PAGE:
According to the Business Cycle Dating Committee of NBER, the recession which began in December 2007 has been declared officially over as of June 2009. Before one gets too giddy and the champagne corks start to fly, let us remember that while an end to a recession occurs when there is a trough in economic business activity, the ensuing expansion can take considerable time to develop.
So I guess this leads me to ask if the economy has stabilized. This is a contentious point of debate amongst many economists who are calling for a double dip recession. I happen to be in the ‘things-have-stabilized’ camp, but also find myself disturbed by some stubborn signs of systemic macro-economic weakness. Below are two charts that I regularly check for confirmation signals of a sustainable recovery:
1) The first chart (see below) represents two indexes which I have created. The green line measures the ratio of M1 vs. the monetary base of the U.S., which we can easily see is downward sloping. Despite all the Fed’s efforts to stimulate, money remains hostage to commercial banks which are able to borrow at near zero interest rates and earn interest on virtually risk-free U.S. government securities vs. the alternative of other types of investments. This is not a bad deal at all and the hyperbolic slope of the red line reflects the “make-hay-while-the-sun-shines” disposition of big banks.
2) Another chart (see below) that I find useful is a snapshot of gross federal public debt as indicated by the red line. Based upon history, the mantra of “when in doubt, whip it out” seems to apply to both Republican and Democrat administrations. (Note that “it” refers to the U.S. government’s very own sovereign credit card.) Despite both massive spending and tax cuts, M2 velocity, a vital component in the GDP equation, has failed to expand significantly over the last two recessions. As a result, our economic policies have failed to produce nothing more than inflated bubbles instead of creating real wealth. (Hey, if this is a proven fast track for re-election, why worry when the only ones who have to endure the hangover are the next incumbent administration and the American taxpayers.)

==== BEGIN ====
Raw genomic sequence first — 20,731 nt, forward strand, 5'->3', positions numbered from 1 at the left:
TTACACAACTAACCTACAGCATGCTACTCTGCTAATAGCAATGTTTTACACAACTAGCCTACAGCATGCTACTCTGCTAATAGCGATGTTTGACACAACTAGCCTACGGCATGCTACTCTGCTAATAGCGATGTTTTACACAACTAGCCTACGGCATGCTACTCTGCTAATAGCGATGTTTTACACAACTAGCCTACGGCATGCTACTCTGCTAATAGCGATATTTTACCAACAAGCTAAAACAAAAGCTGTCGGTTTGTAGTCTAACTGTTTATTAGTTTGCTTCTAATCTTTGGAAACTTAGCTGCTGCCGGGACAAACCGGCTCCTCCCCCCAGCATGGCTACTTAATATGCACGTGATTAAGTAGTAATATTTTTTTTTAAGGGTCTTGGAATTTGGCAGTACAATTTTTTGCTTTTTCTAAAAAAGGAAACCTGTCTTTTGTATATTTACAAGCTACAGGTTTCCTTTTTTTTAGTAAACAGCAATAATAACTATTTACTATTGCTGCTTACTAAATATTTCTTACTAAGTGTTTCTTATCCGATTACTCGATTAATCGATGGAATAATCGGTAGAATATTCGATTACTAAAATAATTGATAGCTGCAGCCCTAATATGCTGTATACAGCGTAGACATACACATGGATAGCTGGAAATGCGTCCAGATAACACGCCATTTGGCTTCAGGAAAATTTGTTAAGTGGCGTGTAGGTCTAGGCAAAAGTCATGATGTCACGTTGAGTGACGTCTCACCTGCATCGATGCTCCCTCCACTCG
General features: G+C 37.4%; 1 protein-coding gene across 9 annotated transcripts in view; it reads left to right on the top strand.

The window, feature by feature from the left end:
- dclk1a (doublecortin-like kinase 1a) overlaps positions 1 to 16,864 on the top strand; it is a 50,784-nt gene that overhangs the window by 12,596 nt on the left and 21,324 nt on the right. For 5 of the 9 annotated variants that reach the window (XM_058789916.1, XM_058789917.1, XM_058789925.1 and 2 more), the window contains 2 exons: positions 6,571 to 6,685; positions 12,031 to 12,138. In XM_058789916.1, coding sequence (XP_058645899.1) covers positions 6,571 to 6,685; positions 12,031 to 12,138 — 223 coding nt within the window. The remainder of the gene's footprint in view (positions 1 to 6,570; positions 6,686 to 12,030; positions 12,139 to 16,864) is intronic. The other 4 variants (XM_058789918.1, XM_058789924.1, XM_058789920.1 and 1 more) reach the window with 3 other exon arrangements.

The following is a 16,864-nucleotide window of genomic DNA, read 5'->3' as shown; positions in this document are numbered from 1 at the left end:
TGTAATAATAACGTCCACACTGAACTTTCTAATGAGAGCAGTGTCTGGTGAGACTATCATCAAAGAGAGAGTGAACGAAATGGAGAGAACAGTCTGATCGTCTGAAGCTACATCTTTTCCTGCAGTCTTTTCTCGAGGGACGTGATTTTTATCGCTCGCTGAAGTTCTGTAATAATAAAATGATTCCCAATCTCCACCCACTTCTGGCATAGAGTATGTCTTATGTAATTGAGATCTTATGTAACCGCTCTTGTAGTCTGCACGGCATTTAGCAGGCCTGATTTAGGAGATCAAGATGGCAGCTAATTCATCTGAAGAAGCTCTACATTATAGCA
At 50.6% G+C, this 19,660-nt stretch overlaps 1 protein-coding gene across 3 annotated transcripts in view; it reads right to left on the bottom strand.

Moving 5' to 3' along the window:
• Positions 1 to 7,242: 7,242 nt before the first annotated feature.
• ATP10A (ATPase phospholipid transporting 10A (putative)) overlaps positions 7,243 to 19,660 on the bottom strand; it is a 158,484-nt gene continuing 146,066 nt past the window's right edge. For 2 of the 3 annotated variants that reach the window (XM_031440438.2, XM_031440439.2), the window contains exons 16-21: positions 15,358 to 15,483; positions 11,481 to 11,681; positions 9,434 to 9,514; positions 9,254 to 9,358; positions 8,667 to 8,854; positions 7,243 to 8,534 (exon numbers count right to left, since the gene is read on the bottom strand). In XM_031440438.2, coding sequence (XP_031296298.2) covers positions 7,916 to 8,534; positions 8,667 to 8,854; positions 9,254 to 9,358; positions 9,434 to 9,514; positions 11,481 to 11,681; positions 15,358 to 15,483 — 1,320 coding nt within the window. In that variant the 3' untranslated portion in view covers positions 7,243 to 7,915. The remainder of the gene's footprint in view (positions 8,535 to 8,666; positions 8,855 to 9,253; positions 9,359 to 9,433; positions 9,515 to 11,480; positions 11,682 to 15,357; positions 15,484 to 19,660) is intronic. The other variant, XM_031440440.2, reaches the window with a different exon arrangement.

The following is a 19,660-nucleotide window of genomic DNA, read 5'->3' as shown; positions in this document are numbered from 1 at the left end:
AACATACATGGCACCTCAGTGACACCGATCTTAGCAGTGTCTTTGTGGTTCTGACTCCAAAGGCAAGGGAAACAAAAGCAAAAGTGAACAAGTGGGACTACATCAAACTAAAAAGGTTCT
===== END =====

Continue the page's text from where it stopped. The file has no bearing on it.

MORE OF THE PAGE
At some point, the banks will begin to re-allocate their holdings in U.S. government securities into other income generating vehicles, e.g. business and consumer loans for customers who have managed to sufficiently deleverage their balance sheets. Ironically, with FOMC policy inclined towards more QE (quantitative easing) and continuation of ZIRP (zero interest rate policy), incentives for lending could remain suppressed.
When banks recommence lending on a normal scale, then both M2 velocity and M1 supply should increase and the economy will embark upon a legitimate expansion phase with potential for creating new jobs to resuscitate America’s legendary consumers.
During the absence of the above confirmation signals, there is still a lot of hype about corporate profits growing at their fastest rates. With regards to large-cap multi-nationals, there is some truth to this as a weaker U.S. dollar, compliments of Uncle Ben’s QE recipe, gives such companies a competitive currency advantage.
Do not be hoodwinked. This pile of newly minted “Monopoly” money will represent nothing more than Fed flatulence reflating a deflated stock market bubble. If this scenario actually plays out, and I suspect that it will, then perhaps enough voters with jobs will be distracted long enough to forgive and forget the fact that many of their middle class brethren have fallen by the wayside.
The bottom line is that no jobs equals no recovery for a nation dependent upon consumers generating approximately 70% of its GDP and a recovery in the stock market does not necessarily translate into an economic recovery. For the record, I am bullish on stocks over the intermediate term and neutral on a sustainable economic recovery.
Originally published at hillbent.com and reproduced here with the author’s permission.